WOLA: Advocacy for Human Rights in the Americas

Militarization and Militarism in Mexico: Implications for Security and Democracy

11:00 a.m. EST Friday, 14 May 2021
Washington, D.C.

(AP Photo/Marco Ugarte)

Since the intensification of the war on drugs and crime in Mexico nearly fifteen years ago—characterized by the deployment of the armed forces and the strategy of targeting drug kingpins—annual homicides have more than tripled. Since December of 2006, Mexico has registered approximately 350,000 homicides and the government reports 85,000 disappeared and missing people.

Mexican President Andrés Manuel López Obrador pledged to transform the failed security strategy of his two predecessors. Nevertheless, he has deepened militarization both within and beyond the realm of public security, creating a militarized National Guard and assigning ever more civilian tasks to the armed forces. What do these decisions mean for the present and future of Mexico? How do they impact different sectors of Mexican society? What changes are needed to overcome a failed war and to consolidate human security and the rule of law?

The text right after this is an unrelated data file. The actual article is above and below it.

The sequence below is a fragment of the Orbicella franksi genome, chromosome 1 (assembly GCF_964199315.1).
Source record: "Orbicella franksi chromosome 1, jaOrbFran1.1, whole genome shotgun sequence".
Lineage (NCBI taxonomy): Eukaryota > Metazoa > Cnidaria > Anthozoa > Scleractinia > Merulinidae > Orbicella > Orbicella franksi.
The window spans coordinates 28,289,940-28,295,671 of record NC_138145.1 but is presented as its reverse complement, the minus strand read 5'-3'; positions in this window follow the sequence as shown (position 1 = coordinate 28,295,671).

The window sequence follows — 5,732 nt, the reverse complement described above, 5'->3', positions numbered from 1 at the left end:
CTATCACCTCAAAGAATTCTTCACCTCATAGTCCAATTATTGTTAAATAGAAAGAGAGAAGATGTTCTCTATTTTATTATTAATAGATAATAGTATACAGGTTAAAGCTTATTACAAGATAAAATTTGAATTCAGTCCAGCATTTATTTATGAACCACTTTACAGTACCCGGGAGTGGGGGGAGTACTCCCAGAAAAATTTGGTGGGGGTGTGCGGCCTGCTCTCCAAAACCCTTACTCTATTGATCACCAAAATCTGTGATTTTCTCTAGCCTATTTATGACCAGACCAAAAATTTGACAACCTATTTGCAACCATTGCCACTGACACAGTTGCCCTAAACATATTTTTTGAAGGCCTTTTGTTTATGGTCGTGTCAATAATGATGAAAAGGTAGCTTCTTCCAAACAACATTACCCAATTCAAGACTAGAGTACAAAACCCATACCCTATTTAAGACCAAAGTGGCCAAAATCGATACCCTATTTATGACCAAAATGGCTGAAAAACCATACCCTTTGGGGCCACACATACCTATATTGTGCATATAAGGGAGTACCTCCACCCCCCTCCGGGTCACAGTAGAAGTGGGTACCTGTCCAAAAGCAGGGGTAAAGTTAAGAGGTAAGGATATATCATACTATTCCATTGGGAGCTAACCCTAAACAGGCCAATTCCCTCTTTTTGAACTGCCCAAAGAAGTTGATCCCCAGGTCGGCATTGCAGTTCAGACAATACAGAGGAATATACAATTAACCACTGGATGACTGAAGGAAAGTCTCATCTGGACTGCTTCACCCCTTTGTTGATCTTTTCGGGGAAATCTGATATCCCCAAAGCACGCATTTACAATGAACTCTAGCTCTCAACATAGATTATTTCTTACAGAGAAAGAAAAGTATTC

Join WOLA Friday, May 14th at 11 a.m. EDT (10 a.m. Mexico City) as we welcome three experts from Mexico to share their analysis of the current state of militarization of public security, the impacts of militarization on women, and the growing involvement of the armed forces in non-security tasks.

Event Details:

Friday, May 14, 2021

11 a.m. – 12:00 p.m. EDT


Estefanía Vela Barba

Executive Director, Intersecta

Santiago Aguirre Espinosa

Director, Miguel Agustín Pro Juárez Human Rights Center

Samuel Storr

Investigator, Citizen Security Program, Universidad Iberoamericana, Mexico City


Stephanie Brewer

Director for Mexico and Migrant Rights 

Simultaneous interpretation between English and Spanish will be available.

Register on Zoom below